The Government has also significantly enhanced Australia’s middle power status in the world, by successfully leading a campaign to gain a seat on the UN Security Council – the UN’s premier decision-making body.  Additionally, Australia as a G20 member and host in 2014 will work to strengthen international cooperation on challenges to sustainable global growth and the development of governance arrangements which support this objective.

Recommendation 2

The Committee recommends that the Government produce a White Paper to set the agenda for Australia’s whole of government overseas representation.  The White Paper should include, but not be restricted to:

Response: Not Supported.  

The Government does not believe the proposed White Paper would add anything new to the agenda for Australia’s whole-of-government overseas representation.  The Government already values highly the positive contribution made by its diplomatic network.  The Australian public also values the overseas network, especially its provision of consular and passport services.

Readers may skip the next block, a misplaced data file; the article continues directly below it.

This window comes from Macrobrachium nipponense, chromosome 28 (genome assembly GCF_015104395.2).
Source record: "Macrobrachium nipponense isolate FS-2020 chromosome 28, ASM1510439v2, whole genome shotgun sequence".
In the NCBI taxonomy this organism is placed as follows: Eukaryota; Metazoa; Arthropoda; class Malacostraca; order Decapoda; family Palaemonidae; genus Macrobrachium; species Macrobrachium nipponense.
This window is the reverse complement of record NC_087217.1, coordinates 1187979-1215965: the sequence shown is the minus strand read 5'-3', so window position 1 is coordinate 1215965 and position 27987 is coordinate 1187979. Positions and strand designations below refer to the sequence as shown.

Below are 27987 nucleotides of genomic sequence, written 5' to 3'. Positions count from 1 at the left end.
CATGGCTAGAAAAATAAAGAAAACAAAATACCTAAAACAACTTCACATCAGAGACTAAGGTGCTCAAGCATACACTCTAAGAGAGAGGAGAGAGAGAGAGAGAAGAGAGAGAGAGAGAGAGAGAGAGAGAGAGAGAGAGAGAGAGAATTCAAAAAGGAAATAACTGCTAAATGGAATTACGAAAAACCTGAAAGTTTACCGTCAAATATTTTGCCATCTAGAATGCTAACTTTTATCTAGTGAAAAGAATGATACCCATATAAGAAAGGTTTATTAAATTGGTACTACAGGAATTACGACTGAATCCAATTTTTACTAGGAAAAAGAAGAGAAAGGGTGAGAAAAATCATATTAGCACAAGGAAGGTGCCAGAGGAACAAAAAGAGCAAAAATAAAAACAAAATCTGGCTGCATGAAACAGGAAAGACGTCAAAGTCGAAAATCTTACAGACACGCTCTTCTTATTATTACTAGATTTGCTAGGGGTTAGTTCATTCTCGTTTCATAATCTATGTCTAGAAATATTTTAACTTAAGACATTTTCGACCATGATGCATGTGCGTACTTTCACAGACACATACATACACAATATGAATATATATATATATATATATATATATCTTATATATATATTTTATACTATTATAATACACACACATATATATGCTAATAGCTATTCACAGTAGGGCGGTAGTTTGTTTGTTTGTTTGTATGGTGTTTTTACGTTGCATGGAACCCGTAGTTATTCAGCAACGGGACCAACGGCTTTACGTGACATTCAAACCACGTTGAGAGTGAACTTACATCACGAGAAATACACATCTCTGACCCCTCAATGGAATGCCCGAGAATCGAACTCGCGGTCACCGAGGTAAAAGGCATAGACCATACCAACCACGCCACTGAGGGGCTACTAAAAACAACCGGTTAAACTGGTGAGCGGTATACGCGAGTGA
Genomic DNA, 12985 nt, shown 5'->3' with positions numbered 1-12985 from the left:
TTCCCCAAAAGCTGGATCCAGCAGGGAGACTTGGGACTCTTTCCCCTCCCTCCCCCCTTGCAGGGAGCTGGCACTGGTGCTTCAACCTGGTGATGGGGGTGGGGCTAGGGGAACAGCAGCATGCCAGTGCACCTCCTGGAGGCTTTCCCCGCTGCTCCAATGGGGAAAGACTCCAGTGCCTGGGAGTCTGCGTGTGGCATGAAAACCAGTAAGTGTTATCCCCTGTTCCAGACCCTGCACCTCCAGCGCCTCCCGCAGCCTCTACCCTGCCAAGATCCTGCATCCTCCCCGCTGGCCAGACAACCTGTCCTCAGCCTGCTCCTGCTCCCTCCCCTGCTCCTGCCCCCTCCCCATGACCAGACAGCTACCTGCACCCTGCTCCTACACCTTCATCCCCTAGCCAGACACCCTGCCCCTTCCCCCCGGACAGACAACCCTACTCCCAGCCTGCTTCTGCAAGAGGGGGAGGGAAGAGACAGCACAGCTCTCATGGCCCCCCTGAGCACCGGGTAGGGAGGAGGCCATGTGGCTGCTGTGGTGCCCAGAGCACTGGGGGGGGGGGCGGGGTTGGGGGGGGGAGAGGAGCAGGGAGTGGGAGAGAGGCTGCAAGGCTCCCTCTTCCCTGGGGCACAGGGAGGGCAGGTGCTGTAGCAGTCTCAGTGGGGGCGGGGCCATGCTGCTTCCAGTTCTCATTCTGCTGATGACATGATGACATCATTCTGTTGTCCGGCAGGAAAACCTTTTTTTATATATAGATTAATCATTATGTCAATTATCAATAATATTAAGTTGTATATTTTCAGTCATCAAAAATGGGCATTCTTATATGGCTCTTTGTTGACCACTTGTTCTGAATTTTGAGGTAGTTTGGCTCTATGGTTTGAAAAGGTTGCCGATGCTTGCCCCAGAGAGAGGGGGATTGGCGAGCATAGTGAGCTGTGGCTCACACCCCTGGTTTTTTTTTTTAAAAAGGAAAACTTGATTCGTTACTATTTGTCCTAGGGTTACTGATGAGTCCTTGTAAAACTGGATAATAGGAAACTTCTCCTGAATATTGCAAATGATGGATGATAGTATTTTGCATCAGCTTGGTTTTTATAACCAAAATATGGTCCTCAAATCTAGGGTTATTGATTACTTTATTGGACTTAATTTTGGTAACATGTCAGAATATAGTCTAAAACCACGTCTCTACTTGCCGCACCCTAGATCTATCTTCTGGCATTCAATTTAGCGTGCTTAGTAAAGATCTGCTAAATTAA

The Government’s considerations around establishing, maintaining and closing diplomatic posts are flexible and responsive to emerging trends.  Our priorities for expanding the network have already been enunciated to Parliament.  Most recently, the White Paper on Australia in the Asia Century considered the need for effective diplomatic representation in the Asian region (see Recommendation 1).  In the longer term, and as circumstances allow, the Government will consider extending Australia’s overseas footprint to respond to emerging economic locations and to meet consular demand.

Recommendation 3

The Committee recommends that, in the medium term, Australia should substantially increase the number of its diplomatic posts to bring it to a level commensurate with its position in the G20 and OECD economies.  This increase should be by at least twenty posts.

Response: Noted. 

As outlined in our response to Recommendation 1, since 2007-08 the Government has increased the number of diplomatic posts by opening four new missions in Mumbai (India), Chennai (India), Lima (Peru) and Addis Ababa (Ethiopia). The Government has also announced we will open a consulate in Chengdu (inland China) and an embassy in Dakar (Senegal).